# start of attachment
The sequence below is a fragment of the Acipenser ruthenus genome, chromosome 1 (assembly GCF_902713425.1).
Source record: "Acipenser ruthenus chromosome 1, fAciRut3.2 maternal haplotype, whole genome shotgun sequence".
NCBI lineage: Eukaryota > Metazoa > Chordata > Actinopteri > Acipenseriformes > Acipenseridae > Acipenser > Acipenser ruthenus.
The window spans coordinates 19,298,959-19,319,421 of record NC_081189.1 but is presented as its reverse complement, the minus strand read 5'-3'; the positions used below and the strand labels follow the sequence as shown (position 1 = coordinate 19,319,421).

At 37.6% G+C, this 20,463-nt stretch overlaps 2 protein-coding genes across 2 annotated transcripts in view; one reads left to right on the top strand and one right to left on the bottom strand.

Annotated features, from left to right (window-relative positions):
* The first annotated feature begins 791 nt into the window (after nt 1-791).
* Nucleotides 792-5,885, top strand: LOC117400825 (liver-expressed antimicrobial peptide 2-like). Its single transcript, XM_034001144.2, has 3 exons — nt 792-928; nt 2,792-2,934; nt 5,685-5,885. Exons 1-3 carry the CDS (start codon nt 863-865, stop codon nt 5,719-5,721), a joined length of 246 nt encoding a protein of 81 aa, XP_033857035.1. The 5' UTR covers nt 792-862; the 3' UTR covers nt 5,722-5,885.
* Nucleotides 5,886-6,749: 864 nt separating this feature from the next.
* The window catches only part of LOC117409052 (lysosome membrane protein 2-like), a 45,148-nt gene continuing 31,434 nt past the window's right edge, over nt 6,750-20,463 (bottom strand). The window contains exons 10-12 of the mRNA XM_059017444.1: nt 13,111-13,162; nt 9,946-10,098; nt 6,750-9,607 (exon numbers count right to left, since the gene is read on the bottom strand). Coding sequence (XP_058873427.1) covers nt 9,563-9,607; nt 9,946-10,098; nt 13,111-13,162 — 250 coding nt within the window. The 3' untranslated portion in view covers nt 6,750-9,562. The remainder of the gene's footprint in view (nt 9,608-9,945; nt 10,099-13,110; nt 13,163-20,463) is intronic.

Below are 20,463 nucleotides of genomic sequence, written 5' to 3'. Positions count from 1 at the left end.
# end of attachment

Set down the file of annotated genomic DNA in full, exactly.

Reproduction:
The sequence below is a fragment of the Acipenser ruthenus genome, chromosome 1 (assembly GCF_902713425.1).
Source record: "Acipenser ruthenus chromosome 1, fAciRut3.2 maternal haplotype, whole genome shotgun sequence".
NCBI lineage: Eukaryota > Metazoa > Chordata > Actinopteri > Acipenseriformes > Acipenseridae > Acipenser > Acipenser ruthenus.
The window spans coordinates 19,298,959-19,319,421 of record NC_081189.1 but is presented as its reverse complement, the minus strand read 5'-3'; the positions used below and the strand labels follow the sequence as shown (position 1 = coordinate 19,319,421).

At 37.6% G+C, this 20,463-nt stretch overlaps 2 protein-coding genes across 2 annotated transcripts in view; one reads left to right on the top strand and one right to left on the bottom strand.

Annotated features, from left to right (window-relative positions):
* The first annotated feature begins 791 nt into the window (after nt 1-791).
* Nucleotides 792-5,885, top strand: LOC117400825 (liver-expressed antimicrobial peptide 2-like). Its single transcript, XM_034001144.2, has 3 exons — nt 792-928; nt 2,792-2,934; nt 5,685-5,885. Exons 1-3 carry the CDS (start codon nt 863-865, stop codon nt 5,719-5,721), a joined length of 246 nt encoding a protein of 81 aa, XP_033857035.1. The 5' UTR covers nt 792-862; the 3' UTR covers nt 5,722-5,885.
* Nucleotides 5,886-6,749: 864 nt separating this feature from the next.
* The window catches only part of LOC117409052 (lysosome membrane protein 2-like), a 45,148-nt gene continuing 31,434 nt past the window's right edge, over nt 6,750-20,463 (bottom strand). The window contains exons 10-12 of the mRNA XM_059017444.1: nt 13,111-13,162; nt 9,946-10,098; nt 6,750-9,607 (exon numbers count right to left, since the gene is read on the bottom strand). Coding sequence (XP_058873427.1) covers nt 9,563-9,607; nt 9,946-10,098; nt 13,111-13,162 — 250 coding nt within the window. The 3' untranslated portion in view covers nt 6,750-9,562. The remainder of the gene's footprint in view (nt 9,608-9,945; nt 10,099-13,110; nt 13,163-20,463) is intronic.

Below are 20,463 nucleotides of genomic sequence, written 5' to 3'. Positions count from 1 at the left end.